At least one Pioneer ACO in California has saved money from Medicare's ambitious accountable care experiment. San Francisco's Brown & Toland, an independent physician practice with about 1,500 physicians, reported savings of $10.6 million in 2012. About 190 physicians treated 18,000 Medicare patients in the Pioneer ACO, and generated savings by coordinating care and avoiding unnecessary hospitalizations, the group said.
Centers for Medicare & Medicaid Services officials have even visited Brown & Toland's offices to learn from what it's doing right. The other three California Pioneers haven't released whether they ended up with savings or losses in 2012: Sharp HealthCare, Monarch HealthCare and Heritage California ACO all organizations adept at bearing risk and coordinating care.
But for an organization like HealthCare Partners to leave the Pioneer program, it's possible more Pioneers may be losing money, or expecting they will lose money, than are saying it. HealthCare Partners and PrimeCare Medical Network were the other two California Pioneers who left the program in July 2013 and switched to the Medicare Shared Savings Program, which has no downside risk. While HealthCare Partners hasn't commented on its reason for leaving, it's clear that issues with the benchmarks and metrics (which the 32 Pioneers publicly challenged in February 2013) has impacted return on investment for some Pioneers.
Whatever the reason HP chose to exit, the decision isn't a complete rebuke of ACOs for HealthCare Partners or for California. ACOs are growing rapidly in California: Los Angeles has the second-most ACOs to Boston in the country, according to HealthLeaders-InterStudy's HealthCare Network Manager and ACO Spotlight Series. With a count of 24, another was added just a few months ago between SeaView IPA in Oxnard and Anthem Blue Cross.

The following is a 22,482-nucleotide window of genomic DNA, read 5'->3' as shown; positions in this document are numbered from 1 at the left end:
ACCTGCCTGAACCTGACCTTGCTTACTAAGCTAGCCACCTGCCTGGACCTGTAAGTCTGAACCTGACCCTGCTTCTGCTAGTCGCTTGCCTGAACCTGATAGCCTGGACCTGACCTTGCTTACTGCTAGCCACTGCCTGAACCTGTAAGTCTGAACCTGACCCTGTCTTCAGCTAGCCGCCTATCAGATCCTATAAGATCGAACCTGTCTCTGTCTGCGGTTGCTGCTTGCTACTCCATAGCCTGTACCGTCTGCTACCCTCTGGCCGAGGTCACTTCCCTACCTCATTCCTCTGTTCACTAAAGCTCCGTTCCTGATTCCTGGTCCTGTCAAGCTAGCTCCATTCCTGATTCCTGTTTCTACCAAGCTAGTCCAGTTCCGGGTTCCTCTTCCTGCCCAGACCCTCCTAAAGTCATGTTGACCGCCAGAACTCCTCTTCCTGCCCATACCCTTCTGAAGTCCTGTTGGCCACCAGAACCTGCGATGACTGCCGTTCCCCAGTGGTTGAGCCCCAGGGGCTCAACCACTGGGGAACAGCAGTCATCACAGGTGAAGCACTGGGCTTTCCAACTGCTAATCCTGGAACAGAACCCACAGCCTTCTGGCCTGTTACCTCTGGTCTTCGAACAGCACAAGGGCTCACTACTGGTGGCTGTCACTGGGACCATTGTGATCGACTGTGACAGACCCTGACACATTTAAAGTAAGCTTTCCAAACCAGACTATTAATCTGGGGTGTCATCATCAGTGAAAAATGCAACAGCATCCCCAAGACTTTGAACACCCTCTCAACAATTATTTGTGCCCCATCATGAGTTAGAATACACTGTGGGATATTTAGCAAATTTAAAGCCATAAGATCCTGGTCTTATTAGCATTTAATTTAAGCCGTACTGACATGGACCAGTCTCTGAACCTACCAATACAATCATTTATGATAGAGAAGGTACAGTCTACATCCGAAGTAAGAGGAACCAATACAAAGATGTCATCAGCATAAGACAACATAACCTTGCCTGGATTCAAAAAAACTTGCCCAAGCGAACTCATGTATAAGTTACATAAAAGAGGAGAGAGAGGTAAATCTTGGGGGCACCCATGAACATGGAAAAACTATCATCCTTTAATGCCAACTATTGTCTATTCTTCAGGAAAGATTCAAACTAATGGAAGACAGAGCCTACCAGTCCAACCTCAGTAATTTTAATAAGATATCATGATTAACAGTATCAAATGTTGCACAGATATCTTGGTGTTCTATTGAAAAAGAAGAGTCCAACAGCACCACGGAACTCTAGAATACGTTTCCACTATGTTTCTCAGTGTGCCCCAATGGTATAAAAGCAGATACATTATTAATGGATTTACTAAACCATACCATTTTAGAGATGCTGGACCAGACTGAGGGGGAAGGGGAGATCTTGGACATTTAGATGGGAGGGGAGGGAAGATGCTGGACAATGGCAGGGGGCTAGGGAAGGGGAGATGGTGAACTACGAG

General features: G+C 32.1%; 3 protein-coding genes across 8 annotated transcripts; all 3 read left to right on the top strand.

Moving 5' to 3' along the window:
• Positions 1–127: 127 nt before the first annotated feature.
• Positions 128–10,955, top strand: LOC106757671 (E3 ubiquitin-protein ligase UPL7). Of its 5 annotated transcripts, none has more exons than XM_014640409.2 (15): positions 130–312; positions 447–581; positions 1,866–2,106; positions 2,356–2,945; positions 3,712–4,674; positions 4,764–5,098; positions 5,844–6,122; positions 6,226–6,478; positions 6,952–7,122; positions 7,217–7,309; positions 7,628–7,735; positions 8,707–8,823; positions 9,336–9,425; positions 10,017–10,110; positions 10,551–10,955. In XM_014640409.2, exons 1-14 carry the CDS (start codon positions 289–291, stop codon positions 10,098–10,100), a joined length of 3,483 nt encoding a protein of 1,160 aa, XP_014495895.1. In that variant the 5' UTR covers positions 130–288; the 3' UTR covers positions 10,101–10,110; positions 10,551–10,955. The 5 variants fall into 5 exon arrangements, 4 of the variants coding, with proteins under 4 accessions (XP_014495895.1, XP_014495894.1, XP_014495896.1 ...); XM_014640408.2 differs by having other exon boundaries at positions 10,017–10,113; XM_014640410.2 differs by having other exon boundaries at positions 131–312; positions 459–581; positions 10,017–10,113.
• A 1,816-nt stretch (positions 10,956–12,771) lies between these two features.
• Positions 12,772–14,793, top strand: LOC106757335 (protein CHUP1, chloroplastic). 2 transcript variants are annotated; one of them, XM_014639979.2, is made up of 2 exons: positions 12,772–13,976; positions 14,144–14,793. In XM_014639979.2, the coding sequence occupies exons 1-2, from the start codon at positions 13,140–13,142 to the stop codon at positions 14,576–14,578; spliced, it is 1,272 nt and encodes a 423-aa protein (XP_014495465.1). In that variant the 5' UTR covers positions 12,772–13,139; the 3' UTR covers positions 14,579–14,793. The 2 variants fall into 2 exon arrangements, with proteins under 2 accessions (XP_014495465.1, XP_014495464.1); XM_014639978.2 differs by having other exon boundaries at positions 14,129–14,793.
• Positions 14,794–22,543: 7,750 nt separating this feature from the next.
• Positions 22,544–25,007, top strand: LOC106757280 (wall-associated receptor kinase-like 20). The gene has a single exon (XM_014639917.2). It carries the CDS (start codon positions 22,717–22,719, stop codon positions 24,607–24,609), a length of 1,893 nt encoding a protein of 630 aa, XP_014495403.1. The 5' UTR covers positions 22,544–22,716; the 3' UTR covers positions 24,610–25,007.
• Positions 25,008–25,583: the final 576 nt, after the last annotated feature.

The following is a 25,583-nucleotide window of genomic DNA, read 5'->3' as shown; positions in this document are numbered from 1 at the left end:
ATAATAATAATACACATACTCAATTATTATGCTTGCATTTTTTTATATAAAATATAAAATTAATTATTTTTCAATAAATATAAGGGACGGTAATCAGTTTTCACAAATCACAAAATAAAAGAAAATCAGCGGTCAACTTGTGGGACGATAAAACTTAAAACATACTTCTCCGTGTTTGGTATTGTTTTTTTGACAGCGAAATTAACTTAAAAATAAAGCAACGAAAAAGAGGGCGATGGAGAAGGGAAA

HealthCare Partners operates two commercial ACOs with Cigna and Anthem Blue Cross and has said it is seeking more such arrangements. Brown & Toland also operates commercial ACOs with Cigna and Aetna. The power of large employer groups like CalPERS (California Public Employees Retirement System) and the San Francisco Health Service System are requiring providers to show savings and better outcomes through ACOs. And with CalPERS successful ACO in Sacramento with Hill Physicians, Dignity Health and Blue Shield reporting $37 million in savings and SFHSS recently reporting ACO savings through no increases in their healthcare premiums, ACOs are proving they can work.
While the type and metrics of ACOs will continue to evolve (Anthem Blue Cross has recently narrowed its ACO focus to those with two or more chronic conditions only), ACOs are the future of healthcare delivery in California. In all of the state's major markets, health systems and physician groups are partnering, merging and acquiring each other in order to enter population health management. They know it's the future, and what payers expect.
Follow Jenny Kerr on Twitter @ JennyKerrHLI